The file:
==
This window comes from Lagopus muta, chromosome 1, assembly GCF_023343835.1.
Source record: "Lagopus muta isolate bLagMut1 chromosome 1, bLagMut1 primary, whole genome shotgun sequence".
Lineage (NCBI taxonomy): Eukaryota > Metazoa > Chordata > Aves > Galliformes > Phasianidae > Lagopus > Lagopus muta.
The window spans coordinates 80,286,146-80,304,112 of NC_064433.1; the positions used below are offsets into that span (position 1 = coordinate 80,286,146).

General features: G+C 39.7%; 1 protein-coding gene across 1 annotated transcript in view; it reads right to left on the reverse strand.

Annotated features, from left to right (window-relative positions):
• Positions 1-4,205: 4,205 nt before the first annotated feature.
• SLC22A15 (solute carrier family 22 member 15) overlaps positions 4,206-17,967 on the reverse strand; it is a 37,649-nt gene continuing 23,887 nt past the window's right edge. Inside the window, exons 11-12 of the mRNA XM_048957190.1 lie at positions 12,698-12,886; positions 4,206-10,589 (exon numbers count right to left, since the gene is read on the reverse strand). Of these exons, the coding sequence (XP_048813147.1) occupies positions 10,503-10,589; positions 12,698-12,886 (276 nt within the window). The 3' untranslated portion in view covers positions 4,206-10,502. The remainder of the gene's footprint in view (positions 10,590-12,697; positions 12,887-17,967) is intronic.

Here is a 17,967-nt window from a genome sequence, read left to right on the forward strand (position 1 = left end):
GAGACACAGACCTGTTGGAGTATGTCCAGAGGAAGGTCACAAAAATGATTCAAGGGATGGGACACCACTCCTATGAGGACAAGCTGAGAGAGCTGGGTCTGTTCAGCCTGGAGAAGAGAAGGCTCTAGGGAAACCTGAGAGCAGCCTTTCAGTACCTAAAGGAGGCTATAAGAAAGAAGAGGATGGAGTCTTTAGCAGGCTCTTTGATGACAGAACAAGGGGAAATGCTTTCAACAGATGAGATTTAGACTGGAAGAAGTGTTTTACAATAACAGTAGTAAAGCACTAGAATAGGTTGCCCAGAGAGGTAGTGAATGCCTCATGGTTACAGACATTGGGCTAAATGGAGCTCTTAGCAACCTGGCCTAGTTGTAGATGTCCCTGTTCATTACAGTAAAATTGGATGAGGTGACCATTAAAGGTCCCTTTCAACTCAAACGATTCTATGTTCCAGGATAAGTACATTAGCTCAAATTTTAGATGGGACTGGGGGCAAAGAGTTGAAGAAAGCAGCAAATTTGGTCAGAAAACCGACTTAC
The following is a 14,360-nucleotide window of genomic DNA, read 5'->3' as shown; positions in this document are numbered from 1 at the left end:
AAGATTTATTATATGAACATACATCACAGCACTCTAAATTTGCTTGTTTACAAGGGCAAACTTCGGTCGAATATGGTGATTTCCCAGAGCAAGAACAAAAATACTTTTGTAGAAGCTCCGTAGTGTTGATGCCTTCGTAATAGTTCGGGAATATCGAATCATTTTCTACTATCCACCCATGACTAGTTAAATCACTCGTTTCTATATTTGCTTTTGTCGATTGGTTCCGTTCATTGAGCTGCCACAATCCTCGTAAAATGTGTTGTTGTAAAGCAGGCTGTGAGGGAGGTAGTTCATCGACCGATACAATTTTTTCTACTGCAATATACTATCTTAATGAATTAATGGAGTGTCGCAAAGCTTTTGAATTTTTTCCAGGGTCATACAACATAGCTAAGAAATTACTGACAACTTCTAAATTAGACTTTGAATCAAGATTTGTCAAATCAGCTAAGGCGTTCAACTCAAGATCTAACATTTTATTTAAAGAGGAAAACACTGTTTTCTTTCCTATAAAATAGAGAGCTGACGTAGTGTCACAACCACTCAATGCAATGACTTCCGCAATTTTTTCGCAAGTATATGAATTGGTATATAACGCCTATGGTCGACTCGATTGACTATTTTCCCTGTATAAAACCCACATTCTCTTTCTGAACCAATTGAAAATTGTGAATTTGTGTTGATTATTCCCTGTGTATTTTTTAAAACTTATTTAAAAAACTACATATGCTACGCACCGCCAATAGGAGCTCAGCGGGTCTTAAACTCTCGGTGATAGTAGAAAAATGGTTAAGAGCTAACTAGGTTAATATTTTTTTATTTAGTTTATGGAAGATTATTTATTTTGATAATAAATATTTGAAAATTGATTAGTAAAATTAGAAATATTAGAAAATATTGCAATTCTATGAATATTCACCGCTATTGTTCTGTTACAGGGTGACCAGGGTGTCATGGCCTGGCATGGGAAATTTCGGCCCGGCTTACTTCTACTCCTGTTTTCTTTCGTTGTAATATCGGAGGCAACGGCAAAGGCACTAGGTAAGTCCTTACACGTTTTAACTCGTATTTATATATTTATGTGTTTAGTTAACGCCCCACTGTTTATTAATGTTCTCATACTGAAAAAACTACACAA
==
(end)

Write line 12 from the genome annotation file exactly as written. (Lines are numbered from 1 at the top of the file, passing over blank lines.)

AAGATTTATTATATGAACATACATCACAGCACTCTAAATTTGCTTGTTTACAAGGGCAAACTTCGGTCGAATATGGTGATTTCCCAGAGCAAGAACAAAAATACTTTTGTAGAAGCTCCGTAGTGTTGATGCCTTCGTAATAGTTCGGGAATATCGAATCATTTTCTACTATCCACCCATGACTAGTTAAATCACTCGTTTCTATATTTGCTTTTGTCGATTGGTTCCGTTCATTGAGCTGCCACAATCCTCGTAAAATGTGTTGTTGTAAAGCAGGCTGTGAGGGAGGTAGTTCATCGACCGATACAATTTTTTCTACTGCAATATACTATCTTAATGAATTAATGGAGTGTCGCAAAGCTTTTGAATTTTTTCCAGGGTCATACAACATAGCTAAGAAATTACTGACAACTTCTAAATTAGACTTTGAATCAAGATTTGTCAAATCAGCTAAGGCGTTCAACTCAAGATCTAACATTTTATTTAAAGAGGAAAACACTGTTTTCTTTCCTATAAAATAGAGAGCTGACGTAGTGTCACAACCACTCAATGCAATGACTTCCGCAATTTTTTCGCAAGTATATGAATTGGTATATAACGCCTATGGTCGACTCGATTGACTATTTTCCCTGTATAAAACCCACATTCTCTTTCTGAACCAATTGAAAATTGTGAATTTGTGTTGATTATTCCCTGTGTATTTTTTAAAACTTATTTAAAAAACTACATATGCTACGCACCGCCAATAGGAGCTCAGCGGGTCTTAAACTCTCGGTGATAGTAGAAAAATGGTTAAGAGCTAACTAGGTTAATATTTTTTTATTTAGTTTATGGAAGATTATTTATTTTGATAATAAATATTTGAAAATTGATTAGTAAAATTAGAAATATTAGAAAATATTGCAATTCTATGAATATTCACCGCTATTGTTCTGTTACAGGGTGACCAGGGTGTCATGGCCTGGCATGGGAAATTTCGGCCCGGCTTACTTCTACTCCTGTTTTCTTTCGTTGTAATATCGGAGGCAACGGCAAAGGCACTAGGTAAGTCCTTACACGTTTTAACTCGTATTTATATATTTATGTGTTTAGTTAACGCCCCACTGTTTATTAATGTTCTCATACTGAAAAAACTACACAA